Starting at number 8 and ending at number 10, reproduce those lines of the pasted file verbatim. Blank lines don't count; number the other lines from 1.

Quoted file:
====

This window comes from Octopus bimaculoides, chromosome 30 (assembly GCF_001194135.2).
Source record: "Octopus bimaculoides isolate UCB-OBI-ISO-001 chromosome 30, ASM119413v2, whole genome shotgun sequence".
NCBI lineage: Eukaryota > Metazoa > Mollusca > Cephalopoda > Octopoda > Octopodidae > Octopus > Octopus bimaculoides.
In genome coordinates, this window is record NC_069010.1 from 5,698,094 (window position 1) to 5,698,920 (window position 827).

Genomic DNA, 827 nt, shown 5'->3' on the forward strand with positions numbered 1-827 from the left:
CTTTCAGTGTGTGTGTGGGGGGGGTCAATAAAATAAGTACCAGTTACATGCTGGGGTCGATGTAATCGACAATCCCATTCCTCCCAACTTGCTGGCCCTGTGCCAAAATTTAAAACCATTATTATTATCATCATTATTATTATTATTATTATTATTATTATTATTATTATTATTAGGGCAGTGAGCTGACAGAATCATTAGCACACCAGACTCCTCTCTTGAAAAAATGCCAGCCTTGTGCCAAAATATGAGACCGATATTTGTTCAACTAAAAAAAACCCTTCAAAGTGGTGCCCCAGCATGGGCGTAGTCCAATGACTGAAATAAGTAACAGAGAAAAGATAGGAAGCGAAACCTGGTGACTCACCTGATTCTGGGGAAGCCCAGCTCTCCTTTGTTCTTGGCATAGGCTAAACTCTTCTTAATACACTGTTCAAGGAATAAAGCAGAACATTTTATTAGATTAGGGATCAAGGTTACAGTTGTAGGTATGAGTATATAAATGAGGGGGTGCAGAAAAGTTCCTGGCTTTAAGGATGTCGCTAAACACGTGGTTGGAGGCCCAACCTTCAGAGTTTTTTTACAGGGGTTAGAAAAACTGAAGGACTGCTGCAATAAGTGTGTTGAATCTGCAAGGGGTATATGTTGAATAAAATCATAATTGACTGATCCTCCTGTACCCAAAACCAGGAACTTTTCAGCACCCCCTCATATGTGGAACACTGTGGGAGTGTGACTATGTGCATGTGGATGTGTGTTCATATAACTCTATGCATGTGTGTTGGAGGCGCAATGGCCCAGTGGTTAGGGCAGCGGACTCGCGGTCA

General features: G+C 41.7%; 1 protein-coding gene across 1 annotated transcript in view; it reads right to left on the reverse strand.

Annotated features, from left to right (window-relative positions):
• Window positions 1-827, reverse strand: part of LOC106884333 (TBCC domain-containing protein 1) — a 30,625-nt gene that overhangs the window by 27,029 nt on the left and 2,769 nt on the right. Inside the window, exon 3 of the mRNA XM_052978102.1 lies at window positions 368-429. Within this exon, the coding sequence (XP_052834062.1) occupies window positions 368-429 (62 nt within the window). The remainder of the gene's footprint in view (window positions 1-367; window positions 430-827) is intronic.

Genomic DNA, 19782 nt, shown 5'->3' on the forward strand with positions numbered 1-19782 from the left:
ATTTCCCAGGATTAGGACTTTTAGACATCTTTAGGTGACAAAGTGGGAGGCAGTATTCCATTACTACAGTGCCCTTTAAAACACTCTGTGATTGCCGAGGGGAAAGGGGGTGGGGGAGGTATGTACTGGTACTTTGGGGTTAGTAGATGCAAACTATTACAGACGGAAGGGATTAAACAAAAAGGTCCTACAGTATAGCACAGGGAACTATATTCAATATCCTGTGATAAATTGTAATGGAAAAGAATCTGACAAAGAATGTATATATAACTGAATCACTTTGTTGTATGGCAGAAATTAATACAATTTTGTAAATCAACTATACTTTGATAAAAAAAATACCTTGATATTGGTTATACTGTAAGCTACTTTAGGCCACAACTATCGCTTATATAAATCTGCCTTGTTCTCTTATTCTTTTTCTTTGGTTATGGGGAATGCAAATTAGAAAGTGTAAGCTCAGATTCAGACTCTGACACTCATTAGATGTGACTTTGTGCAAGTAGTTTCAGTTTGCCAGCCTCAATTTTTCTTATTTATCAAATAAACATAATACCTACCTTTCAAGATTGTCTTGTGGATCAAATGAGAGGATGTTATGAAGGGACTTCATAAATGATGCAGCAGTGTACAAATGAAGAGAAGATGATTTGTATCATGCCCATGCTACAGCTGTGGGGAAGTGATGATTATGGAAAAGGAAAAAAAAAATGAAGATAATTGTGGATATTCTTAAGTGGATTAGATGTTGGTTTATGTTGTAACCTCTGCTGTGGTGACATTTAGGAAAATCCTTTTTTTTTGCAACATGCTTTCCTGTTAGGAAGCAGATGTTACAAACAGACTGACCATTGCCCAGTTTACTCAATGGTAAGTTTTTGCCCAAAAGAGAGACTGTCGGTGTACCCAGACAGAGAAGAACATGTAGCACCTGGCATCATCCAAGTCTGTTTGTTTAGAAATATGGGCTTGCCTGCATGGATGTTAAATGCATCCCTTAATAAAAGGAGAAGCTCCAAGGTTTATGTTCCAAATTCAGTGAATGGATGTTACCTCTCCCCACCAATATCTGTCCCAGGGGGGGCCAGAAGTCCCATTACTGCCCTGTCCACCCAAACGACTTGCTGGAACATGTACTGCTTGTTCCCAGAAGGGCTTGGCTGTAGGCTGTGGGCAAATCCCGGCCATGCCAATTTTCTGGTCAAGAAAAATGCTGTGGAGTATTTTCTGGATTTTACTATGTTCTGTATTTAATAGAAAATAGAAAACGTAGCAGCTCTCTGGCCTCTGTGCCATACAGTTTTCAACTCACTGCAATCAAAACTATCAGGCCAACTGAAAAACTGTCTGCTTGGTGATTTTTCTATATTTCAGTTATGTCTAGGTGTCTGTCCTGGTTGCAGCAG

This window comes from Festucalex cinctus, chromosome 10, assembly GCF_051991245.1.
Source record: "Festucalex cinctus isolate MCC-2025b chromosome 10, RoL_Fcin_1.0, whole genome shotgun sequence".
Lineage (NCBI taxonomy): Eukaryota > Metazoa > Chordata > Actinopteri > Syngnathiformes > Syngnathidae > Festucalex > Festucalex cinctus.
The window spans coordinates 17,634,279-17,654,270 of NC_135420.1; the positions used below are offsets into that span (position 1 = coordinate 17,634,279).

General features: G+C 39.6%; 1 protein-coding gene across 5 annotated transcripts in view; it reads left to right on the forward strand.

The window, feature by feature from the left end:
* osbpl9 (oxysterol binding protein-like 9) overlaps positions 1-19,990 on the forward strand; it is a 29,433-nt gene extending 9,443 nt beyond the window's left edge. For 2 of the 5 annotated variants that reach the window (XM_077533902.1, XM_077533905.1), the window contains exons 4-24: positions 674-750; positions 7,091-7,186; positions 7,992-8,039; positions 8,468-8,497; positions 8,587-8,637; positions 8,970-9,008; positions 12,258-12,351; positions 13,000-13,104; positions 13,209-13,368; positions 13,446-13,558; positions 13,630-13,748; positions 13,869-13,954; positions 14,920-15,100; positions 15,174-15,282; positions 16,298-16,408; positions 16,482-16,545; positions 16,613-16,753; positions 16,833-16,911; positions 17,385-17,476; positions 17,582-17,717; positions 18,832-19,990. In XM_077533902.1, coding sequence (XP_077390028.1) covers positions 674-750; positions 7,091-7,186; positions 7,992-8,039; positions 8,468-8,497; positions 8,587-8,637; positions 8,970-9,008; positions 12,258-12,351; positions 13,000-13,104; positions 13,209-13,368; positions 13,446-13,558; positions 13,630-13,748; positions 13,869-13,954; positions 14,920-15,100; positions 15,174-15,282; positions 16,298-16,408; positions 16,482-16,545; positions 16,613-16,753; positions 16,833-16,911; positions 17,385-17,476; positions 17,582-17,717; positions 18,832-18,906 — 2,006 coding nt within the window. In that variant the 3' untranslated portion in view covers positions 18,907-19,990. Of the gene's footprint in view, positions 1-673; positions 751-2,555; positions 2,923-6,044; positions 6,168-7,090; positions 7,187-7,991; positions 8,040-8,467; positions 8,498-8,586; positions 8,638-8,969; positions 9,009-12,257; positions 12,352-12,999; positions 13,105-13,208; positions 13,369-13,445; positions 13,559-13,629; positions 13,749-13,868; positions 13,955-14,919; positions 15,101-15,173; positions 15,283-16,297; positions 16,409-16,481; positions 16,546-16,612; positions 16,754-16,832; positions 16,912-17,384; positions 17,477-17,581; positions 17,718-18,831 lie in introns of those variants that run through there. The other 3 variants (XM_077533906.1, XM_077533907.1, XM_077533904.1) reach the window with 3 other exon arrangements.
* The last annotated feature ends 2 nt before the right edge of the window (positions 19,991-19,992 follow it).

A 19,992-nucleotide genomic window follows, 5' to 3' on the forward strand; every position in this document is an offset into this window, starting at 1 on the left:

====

Annotated features, from left to right (window-relative positions):
• Window positions 1-827, reverse strand: part of LOC106884333 (TBCC domain-containing protein 1) — a 30,625-nt gene that overhangs the window by 27,029 nt on the left and 2,769 nt on the right. Inside the window, exon 3 of the mRNA XM_052978102.1 lies at window positions 368-429. Within this exon, the coding sequence (XP_052834062.1) occupies window positions 368-429 (62 nt within the window). The remainder of the gene's footprint in view (window positions 1-367; window positions 430-827) is intronic.

Genomic DNA, 19782 nt, shown 5'->3' on the forward strand with positions numbered 1-19782 from the left: